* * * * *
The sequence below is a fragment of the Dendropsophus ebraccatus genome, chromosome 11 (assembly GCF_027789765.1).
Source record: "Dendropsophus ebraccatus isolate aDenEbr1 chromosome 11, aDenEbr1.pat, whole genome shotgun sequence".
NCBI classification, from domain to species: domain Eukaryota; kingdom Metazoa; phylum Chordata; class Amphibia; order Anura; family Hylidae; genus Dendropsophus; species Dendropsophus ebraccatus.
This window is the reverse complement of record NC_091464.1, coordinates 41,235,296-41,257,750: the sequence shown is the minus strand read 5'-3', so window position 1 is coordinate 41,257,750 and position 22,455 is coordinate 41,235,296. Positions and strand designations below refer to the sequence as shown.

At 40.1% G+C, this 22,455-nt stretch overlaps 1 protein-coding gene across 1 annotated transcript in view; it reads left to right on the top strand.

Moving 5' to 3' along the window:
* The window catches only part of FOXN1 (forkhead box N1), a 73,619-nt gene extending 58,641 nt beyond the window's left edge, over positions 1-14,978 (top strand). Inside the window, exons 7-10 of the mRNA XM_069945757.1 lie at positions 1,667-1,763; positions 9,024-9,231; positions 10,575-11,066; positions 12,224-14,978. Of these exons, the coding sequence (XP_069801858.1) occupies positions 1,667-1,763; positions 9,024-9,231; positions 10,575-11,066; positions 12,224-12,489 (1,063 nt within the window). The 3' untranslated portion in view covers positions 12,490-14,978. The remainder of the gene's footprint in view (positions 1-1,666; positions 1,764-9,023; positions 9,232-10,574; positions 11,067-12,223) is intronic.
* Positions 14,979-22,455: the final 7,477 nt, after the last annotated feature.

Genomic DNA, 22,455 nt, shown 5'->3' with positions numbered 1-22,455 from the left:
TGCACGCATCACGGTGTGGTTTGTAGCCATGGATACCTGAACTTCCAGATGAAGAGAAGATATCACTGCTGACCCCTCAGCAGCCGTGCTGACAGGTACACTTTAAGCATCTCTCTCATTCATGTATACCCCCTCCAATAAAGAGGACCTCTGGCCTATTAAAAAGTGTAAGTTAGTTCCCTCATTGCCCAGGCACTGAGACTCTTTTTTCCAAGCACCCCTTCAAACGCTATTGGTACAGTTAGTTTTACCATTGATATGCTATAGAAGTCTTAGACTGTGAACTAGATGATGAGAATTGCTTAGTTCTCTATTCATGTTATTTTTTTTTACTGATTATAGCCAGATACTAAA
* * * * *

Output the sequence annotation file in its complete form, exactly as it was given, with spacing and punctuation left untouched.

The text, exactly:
The sequence below is a fragment of the Dendropsophus ebraccatus genome, chromosome 11 (assembly GCF_027789765.1).
Source record: "Dendropsophus ebraccatus isolate aDenEbr1 chromosome 11, aDenEbr1.pat, whole genome shotgun sequence".
NCBI classification, from domain to species: domain Eukaryota; kingdom Metazoa; phylum Chordata; class Amphibia; order Anura; family Hylidae; genus Dendropsophus; species Dendropsophus ebraccatus.
This window is the reverse complement of record NC_091464.1, coordinates 41,235,296-41,257,750: the sequence shown is the minus strand read 5'-3', so window position 1 is coordinate 41,257,750 and position 22,455 is coordinate 41,235,296. Positions and strand designations below refer to the sequence as shown.

At 40.1% G+C, this 22,455-nt stretch overlaps 1 protein-coding gene across 1 annotated transcript in view; it reads left to right on the top strand.

Moving 5' to 3' along the window:
* The window catches only part of FOXN1 (forkhead box N1), a 73,619-nt gene extending 58,641 nt beyond the window's left edge, over positions 1-14,978 (top strand). Inside the window, exons 7-10 of the mRNA XM_069945757.1 lie at positions 1,667-1,763; positions 9,024-9,231; positions 10,575-11,066; positions 12,224-14,978. Of these exons, the coding sequence (XP_069801858.1) occupies positions 1,667-1,763; positions 9,024-9,231; positions 10,575-11,066; positions 12,224-12,489 (1,063 nt within the window). The 3' untranslated portion in view covers positions 12,490-14,978. The remainder of the gene's footprint in view (positions 1-1,666; positions 1,764-9,023; positions 9,232-10,574; positions 11,067-12,223) is intronic.
* Positions 14,979-22,455: the final 7,477 nt, after the last annotated feature.

Genomic DNA, 22,455 nt, shown 5'->3' with positions numbered 1-22,455 from the left:
TGCACGCATCACGGTGTGGTTTGTAGCCATGGATACCTGAACTTCCAGATGAAGAGAAGATATCACTGCTGACCCCTCAGCAGCCGTGCTGACAGGTACACTTTAAGCATCTCTCTCATTCATGTATACCCCCTCCAATAAAGAGGACCTCTGGCCTATTAAAAAGTGTAAGTTAGTTCCCTCATTGCCCAGGCACTGAGACTCTTTTTTCCAAGCACCCCTTCAAACGCTATTGGTACAGTTAGTTTTACCATTGATATGCTATAGAAGTCTTAGACTGTGAACTAGATGATGAGAATTGCTTAGTTCTCTATTCATGTTATTTTTTTTTACTGATTATAGCCAGATACTAAA